This, however, is insufficient. The whole idea of investing in equities is to own securities that grow with inflation, which conventional bonds do not. (Motivational speaker Nick Murray would illustrate the concept of purchasing power by holding up a 3-cent stamp and asking listeners the current price of mailing a letter. That ploy would fail today because few people buy stamps.) Therefore, one cannot reasonably pretend that inflation does not exist when evaluating the outcomes.

And most assuredly, $1 million to be received in 2064 will not fill today’s shopping cart. On the bright side, it will buy more technology, although not necessarily more communications. (My cellphone bill is much higher than when I rotary-dialed on evenings and weekends to receive long-distance discounts.) However, real estate will be far costlier, as will food, energy, and other everyday goods.

This is how the coffee funds would look when restated in 2024 dollars:

The coffee fund: today's dollars

(40-year time horizon, 6% real return, 3% inflation)

A bar chart showing the real value of three portfolios that invest the dollar equivalent of buying a daily coffee that costs 1) $2.50, 2) $4, and 3) $6, assuming a 6% real return and a 40-year time horizon.

If we translate those assets into a 4% annual real withdrawal rate, thereby representing their spending power, those amounts become, roughly speaking, 1) $5,700, 2) $9,200, and 3) $13,800 per year. Although not insignificant, those figures are nowhere near the $40,000 that could be spent from a $1 million portfolio, per that same withdrawal-rate math.

The verdict

Overall, I have mixed emotions about the coffee kvetch. To start, the parable is misplaced. As evidenced by the demographics of Starbucks’ SBUX customers, shoppers who buy expensive coffees can usually afford to do so. No doubt, they would be happy with additional retirement earnings. But the coffee fund is unlikely to make or break their finances. The coffee example does not speak to those who most need the advice. (Then again, they are not the narrative’s intended audience, which consists instead of potential financial-advisory clients.)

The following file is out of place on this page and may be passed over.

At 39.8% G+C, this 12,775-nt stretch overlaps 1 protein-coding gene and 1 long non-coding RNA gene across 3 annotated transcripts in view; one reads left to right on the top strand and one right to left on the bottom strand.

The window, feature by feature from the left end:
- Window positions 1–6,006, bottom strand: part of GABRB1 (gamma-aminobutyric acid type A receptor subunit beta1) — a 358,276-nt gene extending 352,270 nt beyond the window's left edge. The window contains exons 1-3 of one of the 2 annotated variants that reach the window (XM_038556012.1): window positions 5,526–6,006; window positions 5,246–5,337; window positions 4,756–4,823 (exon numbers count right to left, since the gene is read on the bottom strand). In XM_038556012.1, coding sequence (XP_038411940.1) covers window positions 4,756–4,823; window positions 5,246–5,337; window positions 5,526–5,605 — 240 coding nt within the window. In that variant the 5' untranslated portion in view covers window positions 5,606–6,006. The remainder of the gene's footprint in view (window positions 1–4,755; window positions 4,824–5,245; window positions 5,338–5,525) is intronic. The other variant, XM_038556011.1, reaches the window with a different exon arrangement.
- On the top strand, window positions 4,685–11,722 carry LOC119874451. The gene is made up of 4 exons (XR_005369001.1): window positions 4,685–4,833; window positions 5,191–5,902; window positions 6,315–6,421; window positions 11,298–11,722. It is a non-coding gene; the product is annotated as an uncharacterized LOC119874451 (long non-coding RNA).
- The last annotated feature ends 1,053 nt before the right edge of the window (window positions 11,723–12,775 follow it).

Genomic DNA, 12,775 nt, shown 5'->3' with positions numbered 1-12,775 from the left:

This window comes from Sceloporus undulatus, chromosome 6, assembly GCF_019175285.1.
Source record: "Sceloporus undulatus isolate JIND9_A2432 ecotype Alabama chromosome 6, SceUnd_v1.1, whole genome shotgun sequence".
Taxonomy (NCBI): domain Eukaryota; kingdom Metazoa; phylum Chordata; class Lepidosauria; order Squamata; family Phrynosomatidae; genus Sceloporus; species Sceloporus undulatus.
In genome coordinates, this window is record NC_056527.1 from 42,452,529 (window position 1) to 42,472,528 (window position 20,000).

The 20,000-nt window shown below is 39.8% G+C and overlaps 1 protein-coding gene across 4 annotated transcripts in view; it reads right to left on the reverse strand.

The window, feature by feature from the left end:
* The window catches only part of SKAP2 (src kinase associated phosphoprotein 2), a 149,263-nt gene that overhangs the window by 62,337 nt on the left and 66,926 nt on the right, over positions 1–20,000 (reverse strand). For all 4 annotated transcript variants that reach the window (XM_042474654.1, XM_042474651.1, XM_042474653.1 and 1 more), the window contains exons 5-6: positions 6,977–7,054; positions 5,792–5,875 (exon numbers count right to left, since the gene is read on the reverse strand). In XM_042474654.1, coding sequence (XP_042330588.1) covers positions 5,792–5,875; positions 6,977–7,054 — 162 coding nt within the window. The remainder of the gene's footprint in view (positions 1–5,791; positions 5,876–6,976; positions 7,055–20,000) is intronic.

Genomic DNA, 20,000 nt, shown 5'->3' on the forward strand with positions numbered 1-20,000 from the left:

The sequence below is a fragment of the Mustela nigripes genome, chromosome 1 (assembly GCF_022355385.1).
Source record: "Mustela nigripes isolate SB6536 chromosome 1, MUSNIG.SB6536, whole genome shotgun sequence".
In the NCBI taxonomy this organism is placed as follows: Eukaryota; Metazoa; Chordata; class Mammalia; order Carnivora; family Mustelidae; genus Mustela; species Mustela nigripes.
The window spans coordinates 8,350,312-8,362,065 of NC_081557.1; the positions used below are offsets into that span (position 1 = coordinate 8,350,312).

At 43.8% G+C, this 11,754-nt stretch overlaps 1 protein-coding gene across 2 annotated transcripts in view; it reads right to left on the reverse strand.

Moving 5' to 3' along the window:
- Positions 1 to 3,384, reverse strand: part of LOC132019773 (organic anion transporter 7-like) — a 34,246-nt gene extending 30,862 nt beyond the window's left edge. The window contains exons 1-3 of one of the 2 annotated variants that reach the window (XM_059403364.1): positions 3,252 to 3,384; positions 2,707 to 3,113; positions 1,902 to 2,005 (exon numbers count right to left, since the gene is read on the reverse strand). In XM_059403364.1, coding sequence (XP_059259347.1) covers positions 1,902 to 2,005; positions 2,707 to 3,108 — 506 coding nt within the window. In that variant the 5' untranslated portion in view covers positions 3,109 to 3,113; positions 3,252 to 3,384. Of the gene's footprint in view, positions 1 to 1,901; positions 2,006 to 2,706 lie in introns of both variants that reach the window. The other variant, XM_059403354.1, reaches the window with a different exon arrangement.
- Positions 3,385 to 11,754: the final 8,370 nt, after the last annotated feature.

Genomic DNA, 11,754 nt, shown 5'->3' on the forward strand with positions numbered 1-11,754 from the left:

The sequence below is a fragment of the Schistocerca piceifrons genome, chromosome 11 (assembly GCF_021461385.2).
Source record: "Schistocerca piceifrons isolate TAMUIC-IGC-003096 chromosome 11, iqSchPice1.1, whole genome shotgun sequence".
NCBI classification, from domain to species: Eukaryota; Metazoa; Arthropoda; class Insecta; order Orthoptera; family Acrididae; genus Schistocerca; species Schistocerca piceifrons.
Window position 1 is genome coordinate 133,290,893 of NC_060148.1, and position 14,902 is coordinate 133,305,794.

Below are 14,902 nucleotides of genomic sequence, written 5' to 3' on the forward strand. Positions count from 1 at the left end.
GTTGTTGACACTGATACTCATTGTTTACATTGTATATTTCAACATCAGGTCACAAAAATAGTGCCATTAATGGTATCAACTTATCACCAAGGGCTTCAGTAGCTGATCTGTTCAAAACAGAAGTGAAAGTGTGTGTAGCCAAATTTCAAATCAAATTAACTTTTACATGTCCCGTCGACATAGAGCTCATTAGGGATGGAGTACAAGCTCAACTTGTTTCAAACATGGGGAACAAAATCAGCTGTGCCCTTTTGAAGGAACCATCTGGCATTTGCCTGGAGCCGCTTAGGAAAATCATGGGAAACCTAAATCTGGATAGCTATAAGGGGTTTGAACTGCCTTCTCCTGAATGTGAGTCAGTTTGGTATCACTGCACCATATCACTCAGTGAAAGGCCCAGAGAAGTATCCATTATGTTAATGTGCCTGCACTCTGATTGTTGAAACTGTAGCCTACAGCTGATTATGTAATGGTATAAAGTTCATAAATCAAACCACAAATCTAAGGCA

Also, at least to my taste, there are easier ways of conserving money than forswearing 14,610 treats. (Not to mention the social encounters that often accompany such purchases.) For one, live somewhere slightly cheaper. The $6 cup amounts to $180 in extra monthly rent, while the $2.50 drink makes for a difference of only $75. For another, buy a late-model used sedan rather than a new SUV. Investing the savings both from the upfront costs and from the ongoing gasoline bills will fatten retirement portfolios more than skipping morning coffees.

Such quarrels aside, I do support the homily’s underlying message, which is that, for most Americans, underinvesting is a choice. For the working poor, it is not. Having been raised under such conditions, I understand that some families are the exception to the general rule. There comes a point where neither blood nor retirement savings can be squeezed from the wage turnip. Among the middle and upper classes, though, those extra dollars can usually be found.

If so, the tale of the coffee cups should provide some comfort. No, setting aside $4 daily will not lead to a $1 million retirement portfolio in real terms, unless the investor obtains bitcoin at $500 or Nvidia NVDA at $5 (which was possible in 2015). Per this column’s calculations, though, $18 per day would accomplish the task. That equates to a 7.8% savings rate for a worker with an $80,000 annual salary.